ARRA Funds Helped States Hold the Line on Child Care Policies
Oct 06, 2010
In its annual report on state child care assistance policies, the National Women's Law Center (NWLC), finds that most states did not make significant changes to their child care assistance programs in the past year; however, $2 billion in ARRA funds helped keep these programs together.
States were required to commit those funds by Sept. 30, although they have an additional year to spend them. As these funds are spent, NWLC reports that states plan to further restrict access to child care assistance in response to budgetary pressures by reducing income limits, increasing or beginning waiting lists, or restricting or ending programs such as extended job search that allowed parents access to child care while they were looking for employment. Even before future potential cuts, state policies mostly remain at or behind where they were in 2001, in terms of waiting lists, income eligibility, and provider payment rates.
- Nineteen states had waiting lists in 2010, compared to 21 states in 2001.
- In 21 states, income eligibility limits were lower as a percent of federal poverty than they were in 2001.
- Only six states have set provider payment rates at the 75th percentile of current market rates, the level recommended in federal guidance, compared to 22 states in 2001.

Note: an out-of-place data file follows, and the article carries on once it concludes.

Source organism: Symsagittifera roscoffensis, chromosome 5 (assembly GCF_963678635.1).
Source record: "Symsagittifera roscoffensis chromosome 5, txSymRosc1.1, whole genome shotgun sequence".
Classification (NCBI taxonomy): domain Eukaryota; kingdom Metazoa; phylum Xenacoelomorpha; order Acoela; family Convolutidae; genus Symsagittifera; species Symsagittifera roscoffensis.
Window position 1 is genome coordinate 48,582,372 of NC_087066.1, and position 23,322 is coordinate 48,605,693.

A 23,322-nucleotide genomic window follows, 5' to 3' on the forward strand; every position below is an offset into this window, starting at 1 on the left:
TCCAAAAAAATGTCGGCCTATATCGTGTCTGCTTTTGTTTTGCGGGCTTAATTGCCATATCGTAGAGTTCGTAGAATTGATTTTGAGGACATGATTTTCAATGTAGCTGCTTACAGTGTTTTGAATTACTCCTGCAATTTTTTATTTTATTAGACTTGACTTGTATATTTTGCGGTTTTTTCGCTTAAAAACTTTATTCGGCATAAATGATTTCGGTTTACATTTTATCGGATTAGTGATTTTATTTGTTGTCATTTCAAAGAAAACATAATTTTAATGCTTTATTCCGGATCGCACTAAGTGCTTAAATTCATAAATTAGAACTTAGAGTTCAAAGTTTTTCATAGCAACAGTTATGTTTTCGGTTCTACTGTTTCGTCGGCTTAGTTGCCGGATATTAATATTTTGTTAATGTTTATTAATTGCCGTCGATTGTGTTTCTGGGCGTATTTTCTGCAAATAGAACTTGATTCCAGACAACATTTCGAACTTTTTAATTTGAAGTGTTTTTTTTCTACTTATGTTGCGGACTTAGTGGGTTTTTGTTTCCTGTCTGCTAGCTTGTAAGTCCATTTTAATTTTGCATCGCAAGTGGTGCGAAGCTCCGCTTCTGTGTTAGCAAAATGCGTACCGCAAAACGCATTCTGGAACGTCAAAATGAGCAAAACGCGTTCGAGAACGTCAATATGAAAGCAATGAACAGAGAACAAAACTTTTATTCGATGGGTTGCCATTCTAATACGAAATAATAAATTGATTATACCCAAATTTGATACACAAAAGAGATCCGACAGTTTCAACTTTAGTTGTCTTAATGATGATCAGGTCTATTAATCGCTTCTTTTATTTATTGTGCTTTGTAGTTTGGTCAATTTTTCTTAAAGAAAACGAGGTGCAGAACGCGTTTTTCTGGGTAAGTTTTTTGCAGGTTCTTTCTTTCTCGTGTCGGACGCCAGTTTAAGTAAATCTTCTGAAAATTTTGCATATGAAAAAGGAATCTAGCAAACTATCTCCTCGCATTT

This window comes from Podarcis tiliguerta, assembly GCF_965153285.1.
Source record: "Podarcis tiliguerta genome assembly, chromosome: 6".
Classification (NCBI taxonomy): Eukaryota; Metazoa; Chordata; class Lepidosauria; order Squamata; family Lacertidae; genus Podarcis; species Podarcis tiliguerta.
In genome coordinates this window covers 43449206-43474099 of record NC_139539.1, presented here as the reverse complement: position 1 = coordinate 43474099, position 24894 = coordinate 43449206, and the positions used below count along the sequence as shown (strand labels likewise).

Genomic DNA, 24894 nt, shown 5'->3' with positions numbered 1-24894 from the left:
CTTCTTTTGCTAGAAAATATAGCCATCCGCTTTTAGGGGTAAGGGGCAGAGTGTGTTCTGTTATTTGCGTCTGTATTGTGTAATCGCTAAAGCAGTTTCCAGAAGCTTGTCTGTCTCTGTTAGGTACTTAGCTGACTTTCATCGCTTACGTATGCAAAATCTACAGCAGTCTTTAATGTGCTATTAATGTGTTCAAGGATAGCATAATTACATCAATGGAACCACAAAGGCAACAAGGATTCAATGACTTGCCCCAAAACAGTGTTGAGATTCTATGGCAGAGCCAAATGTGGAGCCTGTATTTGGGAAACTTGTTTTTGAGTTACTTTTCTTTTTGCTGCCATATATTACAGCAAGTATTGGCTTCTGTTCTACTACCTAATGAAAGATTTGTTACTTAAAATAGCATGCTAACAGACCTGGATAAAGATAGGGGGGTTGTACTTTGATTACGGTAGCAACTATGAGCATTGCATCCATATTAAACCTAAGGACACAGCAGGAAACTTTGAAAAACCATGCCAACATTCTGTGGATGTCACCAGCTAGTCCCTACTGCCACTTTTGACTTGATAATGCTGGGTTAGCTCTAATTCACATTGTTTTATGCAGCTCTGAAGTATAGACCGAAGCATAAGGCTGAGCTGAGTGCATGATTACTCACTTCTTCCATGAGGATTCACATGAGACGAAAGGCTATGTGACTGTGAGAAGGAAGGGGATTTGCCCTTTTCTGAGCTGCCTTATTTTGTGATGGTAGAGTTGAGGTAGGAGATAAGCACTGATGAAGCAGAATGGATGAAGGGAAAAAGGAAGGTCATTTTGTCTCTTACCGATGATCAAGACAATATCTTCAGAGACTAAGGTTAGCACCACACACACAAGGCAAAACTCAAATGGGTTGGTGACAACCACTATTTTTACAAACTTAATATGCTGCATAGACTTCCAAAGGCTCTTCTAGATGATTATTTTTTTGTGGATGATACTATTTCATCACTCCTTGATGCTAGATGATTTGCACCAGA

Despite the need for increased resources, Congress adjourned last week without passing a budget for FY 2011. Instead, lawmakers passed a Continuing Resolution that will continue federal funding at the FY 2010 level. As ARRA funds were one-time, they are not included in continued child care funding.
Children and families will feel the effect of any potential cuts. In a recent national poll conducted by the National Association for Child Care Resource and Referral Agencies, more than half (51 percent) of parents with young children said the economy affected their child care arrangement in some way. Nearly half (45 percent) of parents rate affordable child care as one of the most important factors in helping working families.
Those with the most restricted access to affordable quality child care are low-income earners. While these families struggle to meet their household costs, they will likely not have the resources to ensure that their children are in child care arrangements that offer adequate stimulation and foster healthy development and that could better prepare them for the future. Additional funding for child care could prevent these cuts and maintain assistance for families in need.